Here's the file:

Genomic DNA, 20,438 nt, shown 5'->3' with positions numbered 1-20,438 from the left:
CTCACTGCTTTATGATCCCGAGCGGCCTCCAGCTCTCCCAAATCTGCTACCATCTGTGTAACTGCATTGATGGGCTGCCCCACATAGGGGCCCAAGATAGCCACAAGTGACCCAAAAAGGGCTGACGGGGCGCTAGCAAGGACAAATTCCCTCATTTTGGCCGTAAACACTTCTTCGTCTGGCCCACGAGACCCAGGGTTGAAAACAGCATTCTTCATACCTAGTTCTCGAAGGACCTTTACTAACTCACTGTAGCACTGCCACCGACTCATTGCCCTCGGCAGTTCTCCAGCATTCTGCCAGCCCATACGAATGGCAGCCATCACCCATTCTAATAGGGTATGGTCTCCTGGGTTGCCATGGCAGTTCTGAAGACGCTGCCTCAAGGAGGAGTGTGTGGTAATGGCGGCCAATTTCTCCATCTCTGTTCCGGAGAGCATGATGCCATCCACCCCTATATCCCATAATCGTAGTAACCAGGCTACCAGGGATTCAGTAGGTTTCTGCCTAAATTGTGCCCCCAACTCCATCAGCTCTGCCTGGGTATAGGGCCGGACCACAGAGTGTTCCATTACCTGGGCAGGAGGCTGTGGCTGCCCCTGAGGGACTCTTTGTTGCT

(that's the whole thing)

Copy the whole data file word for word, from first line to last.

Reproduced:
Genomic DNA, 20,438 nt, shown 5'->3' with positions numbered 1-20,438 from the left:
CTCACTGCTTTATGATCCCGAGCGGCCTCCAGCTCTCCCAAATCTGCTACCATCTGTGTAACTGCATTGATGGGCTGCCCCACATAGGGGCCCAAGATAGCCACAAGTGACCCAAAAAGGGCTGACGGGGCGCTAGCAAGGACAAATTCCCTCATTTTGGCCGTAAACACTTCTTCGTCTGGCCCACGAGACCCAGGGTTGAAAACAGCATTCTTCATACCTAGTTCTCGAAGGACCTTTACTAACTCACTGTAGCACTGCCACCGACTCATTGCCCTCGGCAGTTCTCCAGCATTCTGCCAGCCCATACGAATGGCAGCCATCACCCATTCTAATAGGGTATGGTCTCCTGGGTTGCCATGGCAGTTCTGAAGACGCTGCCTCAAGGAGGAGTGTGTGGTAATGGCGGCCAATTTCTCCATCTCTGTTCCGGAGAGCATGATGCCATCCACCCCTATATCCCATAATCGTAGTAACCAGGCTACCAGGGATTCAGTAGGTTTCTGCCTAAATTGTGCCCCCAACTCCATCAGCTCTGCCTGGGTATAGGGCCGGACCACAGAGTGTTCCATTACCTGGGCAGGAGGCTGTGGCTGCCCCTGAGGGACTCTTTGTTGCT